Regional Reviews: Other Regions
The Oregon Shakespeare Festival 2017
Of necessity, OSF operates on a repertory model. Actors are hired for part or all of the season, rehearsal periods are longer than what is standard, and because each production will perform perhaps three times a week, variety is a constant. Actors are also likely to interact with audiences, either in forums or informally as both groups move about town.
It can be pretty heady stuff. And audiences aren't particularly tolerant of failure, so everyone's under pressure to make it work. Mostly, it doesin years of attending I can't recall a single production that didn't work on some level. This year was no exception.
Of course, not everything goes perfectly all the time, which is part of the joy of live theatre. There's going to be variation in what individuals will or won't like. And, because the company's mission is rooted in Shakespeare, it presents the entire Bard canon over time, making certain that such hits as Timon of Athens, King John ,and Henry VIII will be on the bill at one point or another.
None of those appeared this season, but my choices reflected the mix being presented. I saw two of Shakespeare's plays, two that were Shakespeare-influenced, and two that made theatre out of poetic texts.
Of course, Henry IV is not solely about Falstaff. In the main it is about a young prince who progresses through rebelling against his father to accepting his obligations as his father's heir (and, in Henry V to lead heroically as King). OSF presented both parts of Henry IV this season and will present Henry V next season, all of which featured Daniel José Molina as the prince who becomes King. The two Henry IV productions are both staged in-the-round, providing intimacy that can be used to advantage. For example, the reconciliation scene between Mr. Molina and Jeffrey King, as his father, is as raw and real as could be, viewed from only a few feet away.
Merry Wives is set in warmth and was thus a little out of place when played on the outdoor stage in unseasonably cold 40-degree weather. Still, the cast did its best to heat up a silly plot about mismatched lovers set to '80s rock hits.
The production's main attraction is K.T. Vogt, one of the festival's top clowns. OSF has been quite deliberate in casting non-traditionally, sometimes to make a point, sometimes not. It seems that casting Ms. Vogt as Falstaff provides an opportunity to give audiences a chance to see her take on the role. I thought that she looked uncomfortable in it early on, but she blossomed as the night went on. It probably didn't help that I had seen her in top form in another production that afternoon.
That production, a theatrical adaptation of the film, Shakespeare in Love, was one of two Shakespeare-related shows I saw on this trip. An imagined take on parallels between Shakespeare's personal life and his plays, the play retains a good deal of Marc Norman and Tom Stoppard's film version, but Lee Hall's adaptation strengthens the role of Christopher Marlowe (and, lengthens the play to three hours). Queen Elizabeth (Kate Mulligan) still gets the best lines, Romeo and Ethel, the Pirate's Daughter is still the working title for the play, and a dog still steals the show. Under Christopher Liam Moore's tutelage, the big cast works both mightily and well on the stage of the 600-seat Bowmer Theatre. It's the kind of production that keeps audience members returning season after season.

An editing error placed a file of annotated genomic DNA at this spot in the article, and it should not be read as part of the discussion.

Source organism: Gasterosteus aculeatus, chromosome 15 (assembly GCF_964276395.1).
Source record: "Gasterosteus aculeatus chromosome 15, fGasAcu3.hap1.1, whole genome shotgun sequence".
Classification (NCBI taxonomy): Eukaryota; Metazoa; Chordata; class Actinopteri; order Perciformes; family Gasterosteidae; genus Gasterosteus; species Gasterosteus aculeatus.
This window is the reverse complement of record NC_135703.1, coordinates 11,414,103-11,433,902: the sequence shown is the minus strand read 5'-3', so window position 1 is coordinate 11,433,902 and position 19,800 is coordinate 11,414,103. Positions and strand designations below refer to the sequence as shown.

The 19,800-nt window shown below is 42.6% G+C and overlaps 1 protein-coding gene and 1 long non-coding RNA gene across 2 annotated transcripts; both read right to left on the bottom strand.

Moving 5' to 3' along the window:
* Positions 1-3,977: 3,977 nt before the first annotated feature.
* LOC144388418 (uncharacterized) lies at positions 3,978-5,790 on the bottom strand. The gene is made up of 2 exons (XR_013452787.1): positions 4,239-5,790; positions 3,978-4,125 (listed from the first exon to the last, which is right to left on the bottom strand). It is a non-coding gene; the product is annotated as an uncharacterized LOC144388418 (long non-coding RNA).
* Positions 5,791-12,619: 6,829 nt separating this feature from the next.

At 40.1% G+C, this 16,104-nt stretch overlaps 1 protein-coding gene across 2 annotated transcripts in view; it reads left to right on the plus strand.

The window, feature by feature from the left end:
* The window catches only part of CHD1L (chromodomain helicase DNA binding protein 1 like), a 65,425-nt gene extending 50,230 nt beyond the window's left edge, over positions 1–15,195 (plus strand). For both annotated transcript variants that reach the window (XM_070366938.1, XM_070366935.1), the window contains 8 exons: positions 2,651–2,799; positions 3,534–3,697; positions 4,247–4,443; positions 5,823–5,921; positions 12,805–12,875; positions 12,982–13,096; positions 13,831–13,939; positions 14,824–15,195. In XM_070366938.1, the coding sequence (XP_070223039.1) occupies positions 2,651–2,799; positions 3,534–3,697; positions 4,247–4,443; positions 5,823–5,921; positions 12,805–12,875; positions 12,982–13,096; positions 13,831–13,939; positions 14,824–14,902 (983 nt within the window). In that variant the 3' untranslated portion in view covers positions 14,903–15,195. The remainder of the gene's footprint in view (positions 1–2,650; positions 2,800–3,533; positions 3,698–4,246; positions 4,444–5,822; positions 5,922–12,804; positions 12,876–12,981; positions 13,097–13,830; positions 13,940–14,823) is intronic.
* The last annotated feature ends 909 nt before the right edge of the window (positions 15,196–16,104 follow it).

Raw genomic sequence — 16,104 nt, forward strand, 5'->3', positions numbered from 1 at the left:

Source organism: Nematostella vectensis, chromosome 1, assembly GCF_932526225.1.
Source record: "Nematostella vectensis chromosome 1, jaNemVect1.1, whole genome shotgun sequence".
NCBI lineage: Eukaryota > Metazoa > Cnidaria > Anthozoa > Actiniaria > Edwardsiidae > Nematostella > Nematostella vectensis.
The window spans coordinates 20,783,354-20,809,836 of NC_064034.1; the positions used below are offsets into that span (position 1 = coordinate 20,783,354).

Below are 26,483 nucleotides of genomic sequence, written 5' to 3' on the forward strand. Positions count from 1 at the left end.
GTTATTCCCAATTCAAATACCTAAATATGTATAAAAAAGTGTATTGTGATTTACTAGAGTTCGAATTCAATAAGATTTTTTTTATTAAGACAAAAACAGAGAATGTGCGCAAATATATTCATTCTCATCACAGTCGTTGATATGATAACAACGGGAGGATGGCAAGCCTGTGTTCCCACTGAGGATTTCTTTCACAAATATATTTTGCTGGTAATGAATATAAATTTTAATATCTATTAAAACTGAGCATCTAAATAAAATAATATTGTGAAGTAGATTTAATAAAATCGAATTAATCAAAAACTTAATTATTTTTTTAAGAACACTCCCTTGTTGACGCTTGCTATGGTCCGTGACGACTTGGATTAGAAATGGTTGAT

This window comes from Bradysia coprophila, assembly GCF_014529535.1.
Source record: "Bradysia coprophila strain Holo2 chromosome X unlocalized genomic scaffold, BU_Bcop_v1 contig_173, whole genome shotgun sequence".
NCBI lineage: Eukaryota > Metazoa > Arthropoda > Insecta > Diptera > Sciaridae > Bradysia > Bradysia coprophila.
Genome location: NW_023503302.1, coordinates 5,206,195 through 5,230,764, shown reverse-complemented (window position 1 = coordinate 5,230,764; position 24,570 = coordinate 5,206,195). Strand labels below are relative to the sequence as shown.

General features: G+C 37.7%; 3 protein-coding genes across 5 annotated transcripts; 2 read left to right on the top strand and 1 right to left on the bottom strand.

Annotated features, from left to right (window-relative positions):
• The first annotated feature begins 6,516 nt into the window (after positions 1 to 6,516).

The other Shakespeare-inspired production I saw was the world premiere production of Off the Rails. Playwright Randy Reinholz has based his Wild West tale on Shakespeare's Measure for Measure, sometimes quoting directly from that play's text. But, in this version, Angelo (Barret O'Brien) not only takes over as mayor of the town, but he's administering the local boarding school that is designed to strip Native children of their Indian heritage and turn them into "real Americans."
Two other productions are creatively imagined versions of poetic texts. One is familiar: Mary Zimmerman's restaging of her adaptation of Homer's The Odyssey, while the other, titled UniSon, is based on the poetry of playwright August Wilson.
If you have seen Ms. Zimmerman's staging of classic texts such as Metamorphoses or The White Snake you know to expect vivid imagery, clever stage tricks, and disciplined, almost regimented, performances. Add to all that a towering performance by Christopher Donahue, a longtime Zimmerman collaborator, as Odysseus, and you have a three-and-a-half-hour outdoor evening that never lags.
August Wilson is best known for his plays depicting changes and ongoing challenges in African-American life during the 20th century. His poetry, on the other hand, seems to have been personal, depicting the changes and ongoing challenges he experienced in his own life. OSF commissioned its resident ensemble, UNIVERSES, and composer collaborators Broken Chord and Toshi Reagon to create a play from the poems.
The play depicts a Wilson-like character (Steven Sapp) who passes a trunk to his apprentice (Asia Mark) with instructions that its contents be destroyed after his death. The apprentice becomes curious, though, and in doing so brings the poet back to life to confront episodes based on Mr. Wilson's poem, "The Seven Terrors." Robert O'Hara's production, featuring song, dance, and Mr. Wilson's beloved jazz, depicts the poet wrestling with demons and eventually finding peace.
Oregon Shakespeare Festival in Ashland, Oregon, runs through October 29, 2017 (the outdoor theatre closes October 15). For tickets and information, visit www.osfashland.org.